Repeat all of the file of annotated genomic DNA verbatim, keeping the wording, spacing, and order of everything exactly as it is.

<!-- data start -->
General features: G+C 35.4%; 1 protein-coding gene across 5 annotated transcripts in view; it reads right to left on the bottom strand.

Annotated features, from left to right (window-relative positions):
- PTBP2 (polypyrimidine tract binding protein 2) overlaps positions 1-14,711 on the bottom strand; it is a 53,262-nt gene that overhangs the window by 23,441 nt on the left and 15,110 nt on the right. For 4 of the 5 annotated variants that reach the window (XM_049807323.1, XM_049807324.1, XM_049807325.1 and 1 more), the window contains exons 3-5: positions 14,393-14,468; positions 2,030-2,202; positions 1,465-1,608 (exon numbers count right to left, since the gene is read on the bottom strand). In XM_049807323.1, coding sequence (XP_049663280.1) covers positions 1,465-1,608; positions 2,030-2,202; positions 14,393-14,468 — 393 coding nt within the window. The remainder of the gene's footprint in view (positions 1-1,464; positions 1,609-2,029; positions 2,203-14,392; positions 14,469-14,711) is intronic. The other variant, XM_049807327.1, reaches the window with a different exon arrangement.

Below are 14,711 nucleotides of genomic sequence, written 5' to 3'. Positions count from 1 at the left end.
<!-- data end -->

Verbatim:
General features: G+C 35.4%; 1 protein-coding gene across 5 annotated transcripts in view; it reads right to left on the bottom strand.

Annotated features, from left to right (window-relative positions):
- PTBP2 (polypyrimidine tract binding protein 2) overlaps positions 1-14,711 on the bottom strand; it is a 53,262-nt gene that overhangs the window by 23,441 nt on the left and 15,110 nt on the right. For 4 of the 5 annotated variants that reach the window (XM_049807323.1, XM_049807324.1, XM_049807325.1 and 1 more), the window contains exons 3-5: positions 14,393-14,468; positions 2,030-2,202; positions 1,465-1,608 (exon numbers count right to left, since the gene is read on the bottom strand). In XM_049807323.1, coding sequence (XP_049663280.1) covers positions 1,465-1,608; positions 2,030-2,202; positions 14,393-14,468 — 393 coding nt within the window. The remainder of the gene's footprint in view (positions 1-1,464; positions 1,609-2,029; positions 2,203-14,392; positions 14,469-14,711) is intronic. The other variant, XM_049807327.1, reaches the window with a different exon arrangement.

Below are 14,711 nucleotides of genomic sequence, written 5' to 3'. Positions count from 1 at the left end.